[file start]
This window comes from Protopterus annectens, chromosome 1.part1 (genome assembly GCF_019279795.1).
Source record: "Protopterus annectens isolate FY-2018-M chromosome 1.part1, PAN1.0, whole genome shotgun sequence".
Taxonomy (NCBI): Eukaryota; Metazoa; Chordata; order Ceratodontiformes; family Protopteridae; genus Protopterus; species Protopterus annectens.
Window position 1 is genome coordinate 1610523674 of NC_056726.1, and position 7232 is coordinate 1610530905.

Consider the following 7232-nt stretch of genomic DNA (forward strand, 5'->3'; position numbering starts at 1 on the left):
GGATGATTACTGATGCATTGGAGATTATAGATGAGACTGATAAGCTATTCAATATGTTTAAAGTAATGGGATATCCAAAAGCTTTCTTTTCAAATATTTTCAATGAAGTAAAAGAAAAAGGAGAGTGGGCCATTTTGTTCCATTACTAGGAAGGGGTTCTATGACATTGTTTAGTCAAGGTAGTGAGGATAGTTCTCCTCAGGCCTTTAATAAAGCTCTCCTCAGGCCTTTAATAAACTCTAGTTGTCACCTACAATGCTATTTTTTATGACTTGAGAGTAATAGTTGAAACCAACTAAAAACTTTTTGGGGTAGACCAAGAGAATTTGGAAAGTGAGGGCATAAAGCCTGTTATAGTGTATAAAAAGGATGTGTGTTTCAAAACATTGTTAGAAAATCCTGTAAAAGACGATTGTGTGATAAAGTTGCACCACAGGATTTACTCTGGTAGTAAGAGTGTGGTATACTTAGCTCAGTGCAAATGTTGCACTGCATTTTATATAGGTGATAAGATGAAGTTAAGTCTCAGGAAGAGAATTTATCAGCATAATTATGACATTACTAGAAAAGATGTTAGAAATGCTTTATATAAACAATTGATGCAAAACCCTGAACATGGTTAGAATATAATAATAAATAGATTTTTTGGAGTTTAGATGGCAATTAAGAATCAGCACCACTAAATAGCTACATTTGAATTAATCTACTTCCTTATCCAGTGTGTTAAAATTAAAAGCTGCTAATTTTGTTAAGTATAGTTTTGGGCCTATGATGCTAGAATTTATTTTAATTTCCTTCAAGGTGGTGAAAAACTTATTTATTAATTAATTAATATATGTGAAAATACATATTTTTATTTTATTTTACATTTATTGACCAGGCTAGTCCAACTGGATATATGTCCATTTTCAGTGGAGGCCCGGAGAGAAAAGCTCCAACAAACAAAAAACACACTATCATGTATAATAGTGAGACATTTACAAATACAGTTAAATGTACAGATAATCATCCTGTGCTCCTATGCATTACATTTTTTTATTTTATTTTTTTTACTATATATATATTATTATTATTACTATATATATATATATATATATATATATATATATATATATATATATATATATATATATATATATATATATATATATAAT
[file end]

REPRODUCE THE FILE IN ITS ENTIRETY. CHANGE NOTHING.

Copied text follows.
This window comes from Protopterus annectens, chromosome 1.part1 (genome assembly GCF_019279795.1).
Source record: "Protopterus annectens isolate FY-2018-M chromosome 1.part1, PAN1.0, whole genome shotgun sequence".
Taxonomy (NCBI): Eukaryota; Metazoa; Chordata; order Ceratodontiformes; family Protopteridae; genus Protopterus; species Protopterus annectens.
Window position 1 is genome coordinate 1610523674 of NC_056726.1, and position 7232 is coordinate 1610530905.

Consider the following 7232-nt stretch of genomic DNA (forward strand, 5'->3'; position numbering starts at 1 on the left):
GGATGATTACTGATGCATTGGAGATTATAGATGAGACTGATAAGCTATTCAATATGTTTAAAGTAATGGGATATCCAAAAGCTTTCTTTTCAAATATTTTCAATGAAGTAAAAGAAAAAGGAGAGTGGGCCATTTTGTTCCATTACTAGGAAGGGGTTCTATGACATTGTTTAGTCAAGGTAGTGAGGATAGTTCTCCTCAGGCCTTTAATAAAGCTCTCCTCAGGCCTTTAATAAACTCTAGTTGTCACCTACAATGCTATTTTTTATGACTTGAGAGTAATAGTTGAAACCAACTAAAAACTTTTTGGGGTAGACCAAGAGAATTTGGAAAGTGAGGGCATAAAGCCTGTTATAGTGTATAAAAAGGATGTGTGTTTCAAAACATTGTTAGAAAATCCTGTAAAAGACGATTGTGTGATAAAGTTGCACCACAGGATTTACTCTGGTAGTAAGAGTGTGGTATACTTAGCTCAGTGCAAATGTTGCACTGCATTTTATATAGGTGATAAGATGAAGTTAAGTCTCAGGAAGAGAATTTATCAGCATAATTATGACATTACTAGAAAAGATGTTAGAAATGCTTTATATAAACAATTGATGCAAAACCCTGAACATGGTTAGAATATAATAATAAATAGATTTTTTGGAGTTTAGATGGCAATTAAGAATCAGCACCACTAAATAGCTACATTTGAATTAATCTACTTCCTTATCCAGTGTGTTAAAATTAAAAGCTGCTAATTTTGTTAAGTATAGTTTTGGGCCTATGATGCTAGAATTTATTTTAATTTCCTTCAAGGTGGTGAAAAACTTATTTATTAATTAATTAATATATGTGAAAATACATATTTTTATTTTATTTTACATTTATTGACCAGGCTAGTCCAACTGGATATATGTCCATTTTCAGTGGAGGCCCGGAGAGAAAAGCTCCAACAAACAAAAAACACACTATCATGTATAATAGTGAGACATTTACAAATACAGTTAAATGTACAGATAATCATCCTGTGCTCCTATGCATTACATTTTTTTATTTTATTTTTTTTACTATATATATATTATTATTATTACTATATATATATATATATATATATATATATATATATATATATATATATATATATATATATATATATATATATATATAAT